Obesity will soon become the leading cause of cancer in women, thinking of others may promote healthy behaviors, and more.
1. Humana and Fitbit extend partnership to support member health
Humana expands its five-year partnership with Fitbit to offer members a platform to promote healthy behaviors to prevent and manage chronic diseases, Healthcare Informatics reports. The Fitbit Care platform, found on the Fitbit Plus app, combines health coaching with virtual care and will now be the main health coaching solution for Humana’s employer group serving more than five million members. “Coaches work with participants to create personalized care plans and connect with members through multiple channels that include in-app communications, phone and in-person meetings, giving people the flexibility to choose what works best with their lifestyle.” This move signals Humana’s continued efforts to control rising costs for employers related to employee health, adding on to Go365 and Humana Employee Assistance Program (EAP).
2. Obesity emerging as leading cancer contributor
Obesity is predicted to surpass smoking as the leading preventable cause of cancer in women, a Cancer Research UK report reveals. Analyzing cancer incidence data between 1979 and 2014, CNN explains that the report “estimated that 23,000 British women will suffer from obesity-related cancers by 2035 – just 2,000 fewer than the number of cases caused by smoking” and that “by 2043 obesity will become the most common cause of cancer in women if current trends continue.” The report also predicts the same case for men will occur, but will happen later on due to the higher rates of British men who smoke. Linda Bauld, Cancer Research UK’s prevention expert, suggests that the same political actions that have helped reduce smoking rates could help address the obesity epidemic.
3. President Trump announces new National Cyber Strategy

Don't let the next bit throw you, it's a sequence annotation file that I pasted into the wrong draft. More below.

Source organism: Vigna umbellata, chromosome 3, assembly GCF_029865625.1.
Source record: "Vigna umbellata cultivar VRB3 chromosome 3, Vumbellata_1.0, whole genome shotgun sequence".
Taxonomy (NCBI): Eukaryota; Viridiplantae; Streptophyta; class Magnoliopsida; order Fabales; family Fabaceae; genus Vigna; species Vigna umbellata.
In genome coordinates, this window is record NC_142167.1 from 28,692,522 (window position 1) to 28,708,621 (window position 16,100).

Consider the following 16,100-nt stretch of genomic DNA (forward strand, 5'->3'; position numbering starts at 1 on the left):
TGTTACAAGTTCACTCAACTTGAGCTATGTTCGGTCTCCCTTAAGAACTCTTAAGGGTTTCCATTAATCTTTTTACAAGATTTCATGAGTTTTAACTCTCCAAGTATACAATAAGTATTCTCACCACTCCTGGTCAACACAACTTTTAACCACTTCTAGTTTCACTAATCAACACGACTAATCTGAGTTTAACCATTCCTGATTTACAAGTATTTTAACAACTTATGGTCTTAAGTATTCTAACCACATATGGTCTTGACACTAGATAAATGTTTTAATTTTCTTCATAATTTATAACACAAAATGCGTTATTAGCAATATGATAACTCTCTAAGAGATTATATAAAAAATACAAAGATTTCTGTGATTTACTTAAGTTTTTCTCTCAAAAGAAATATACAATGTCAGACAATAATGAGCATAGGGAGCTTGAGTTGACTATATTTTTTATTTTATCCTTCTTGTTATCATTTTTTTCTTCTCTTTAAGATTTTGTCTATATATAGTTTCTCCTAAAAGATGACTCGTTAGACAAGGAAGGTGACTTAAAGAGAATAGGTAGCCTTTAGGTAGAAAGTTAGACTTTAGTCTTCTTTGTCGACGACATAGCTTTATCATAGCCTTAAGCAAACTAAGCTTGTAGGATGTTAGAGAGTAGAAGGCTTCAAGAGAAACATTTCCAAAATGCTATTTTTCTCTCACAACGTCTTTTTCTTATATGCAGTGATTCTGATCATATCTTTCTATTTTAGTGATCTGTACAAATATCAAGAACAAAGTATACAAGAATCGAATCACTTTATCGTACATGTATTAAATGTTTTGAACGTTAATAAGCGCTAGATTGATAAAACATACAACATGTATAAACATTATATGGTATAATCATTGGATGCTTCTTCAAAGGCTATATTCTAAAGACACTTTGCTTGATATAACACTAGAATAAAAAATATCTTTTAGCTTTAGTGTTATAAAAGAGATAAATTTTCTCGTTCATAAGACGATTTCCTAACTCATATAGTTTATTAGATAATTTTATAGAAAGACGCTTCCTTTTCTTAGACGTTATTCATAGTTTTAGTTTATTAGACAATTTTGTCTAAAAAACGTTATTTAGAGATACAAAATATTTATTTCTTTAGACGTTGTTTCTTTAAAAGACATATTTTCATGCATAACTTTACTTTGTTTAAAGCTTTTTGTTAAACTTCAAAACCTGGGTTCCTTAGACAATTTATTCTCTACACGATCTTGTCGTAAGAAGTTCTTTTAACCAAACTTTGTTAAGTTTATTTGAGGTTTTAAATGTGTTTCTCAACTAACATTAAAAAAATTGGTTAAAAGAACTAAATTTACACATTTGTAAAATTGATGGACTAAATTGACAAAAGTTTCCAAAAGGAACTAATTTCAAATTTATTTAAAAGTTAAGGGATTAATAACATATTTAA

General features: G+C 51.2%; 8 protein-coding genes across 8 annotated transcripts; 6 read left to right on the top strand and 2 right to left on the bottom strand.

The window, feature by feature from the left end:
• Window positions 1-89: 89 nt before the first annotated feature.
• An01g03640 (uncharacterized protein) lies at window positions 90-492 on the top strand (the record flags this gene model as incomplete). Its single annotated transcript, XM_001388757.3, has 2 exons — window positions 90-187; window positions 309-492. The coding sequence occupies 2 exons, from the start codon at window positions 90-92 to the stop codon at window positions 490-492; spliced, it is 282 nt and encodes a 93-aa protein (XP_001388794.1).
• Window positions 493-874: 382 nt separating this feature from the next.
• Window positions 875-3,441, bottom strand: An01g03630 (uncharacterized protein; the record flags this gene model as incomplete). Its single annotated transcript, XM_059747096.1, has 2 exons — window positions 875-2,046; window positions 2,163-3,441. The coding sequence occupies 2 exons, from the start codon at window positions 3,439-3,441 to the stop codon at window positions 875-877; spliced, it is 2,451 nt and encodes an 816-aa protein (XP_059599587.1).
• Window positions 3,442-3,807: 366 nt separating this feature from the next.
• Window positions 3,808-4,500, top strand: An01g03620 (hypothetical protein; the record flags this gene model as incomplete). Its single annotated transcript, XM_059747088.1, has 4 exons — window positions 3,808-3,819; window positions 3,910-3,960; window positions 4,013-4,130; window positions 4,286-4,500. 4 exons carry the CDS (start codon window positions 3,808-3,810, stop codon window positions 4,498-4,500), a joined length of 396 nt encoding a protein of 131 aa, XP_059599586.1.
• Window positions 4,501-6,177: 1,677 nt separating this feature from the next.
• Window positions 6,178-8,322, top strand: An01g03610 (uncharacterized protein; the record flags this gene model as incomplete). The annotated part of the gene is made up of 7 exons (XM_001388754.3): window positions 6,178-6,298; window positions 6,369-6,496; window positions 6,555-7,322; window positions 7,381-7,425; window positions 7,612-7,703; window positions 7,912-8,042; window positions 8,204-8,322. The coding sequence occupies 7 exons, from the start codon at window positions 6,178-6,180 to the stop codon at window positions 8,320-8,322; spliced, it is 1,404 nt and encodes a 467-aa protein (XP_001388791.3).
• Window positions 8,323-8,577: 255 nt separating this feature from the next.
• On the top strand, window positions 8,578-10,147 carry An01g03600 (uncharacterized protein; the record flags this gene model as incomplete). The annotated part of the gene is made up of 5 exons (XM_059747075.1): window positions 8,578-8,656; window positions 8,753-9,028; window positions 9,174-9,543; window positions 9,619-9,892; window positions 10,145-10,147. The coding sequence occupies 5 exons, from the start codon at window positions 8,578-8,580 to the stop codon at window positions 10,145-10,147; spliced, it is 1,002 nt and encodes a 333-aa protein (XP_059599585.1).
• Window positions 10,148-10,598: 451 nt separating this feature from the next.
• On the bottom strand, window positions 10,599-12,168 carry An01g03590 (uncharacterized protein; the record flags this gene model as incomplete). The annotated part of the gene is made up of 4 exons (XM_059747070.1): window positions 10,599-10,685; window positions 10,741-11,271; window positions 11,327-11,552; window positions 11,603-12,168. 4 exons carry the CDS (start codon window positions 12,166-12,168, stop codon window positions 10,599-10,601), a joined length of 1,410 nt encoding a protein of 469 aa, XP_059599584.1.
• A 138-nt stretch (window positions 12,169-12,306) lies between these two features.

A National Cyber Strategy was recently announced by President Donald Trump to combat cybersecurity attacks across the United States. This is the first “fully articulated cyber strategy” released since 2003 and “argues that a strong cybersecurity posture will preserve peace in the U.S. by strengthening the country’s ability to deter international actors from malicious cyberattacks.” The strategy includes four guiding principles with examples on how to achieve success, outlined by Becker’s Hospital Review.
4. Focus on loved ones improves activity levels in obese patients
A new study suggests that thinking of others may make healthy choices easier, according to a study explained by WebMD. Researchers placed 220 obese adults in one of three groups. One group was “asked to think about values bigger than themselves, such as their loved ones or their connection with God or another higher power” while in an MRI machine and another group was “asked to make positive wishes for people they knew and for strangers.” The third control group “was instructed to think about their least important values.” Afterward, participants’ activity was monitored through fitness trackers for the next month as they “received daily text messages that repeated the experiment in miniature, reminding them of the self-transcendence thoughts, or the neutral control thoughts from the study.” Participants in the self-transcendence groups were significantly more active during that month and displayed more brain activity in areas involving reward and positive feelings, compared to those in the neutral control thoughts group.
5. Patients anticipate severe flu season, seek flu shots earlier
According to a recent Walgreens survey of 1,200 American adults, 73 percent plan to get a flu shot earlier this year. Additional takeaways reveal that 40 percent of respondents believe this year’s flu season will be as severe as last year’s, almost 80 percent of respondents reported having the flu or knowing a family member who did within the last three years, and 37 percent reveal they went to work while sick with the flu.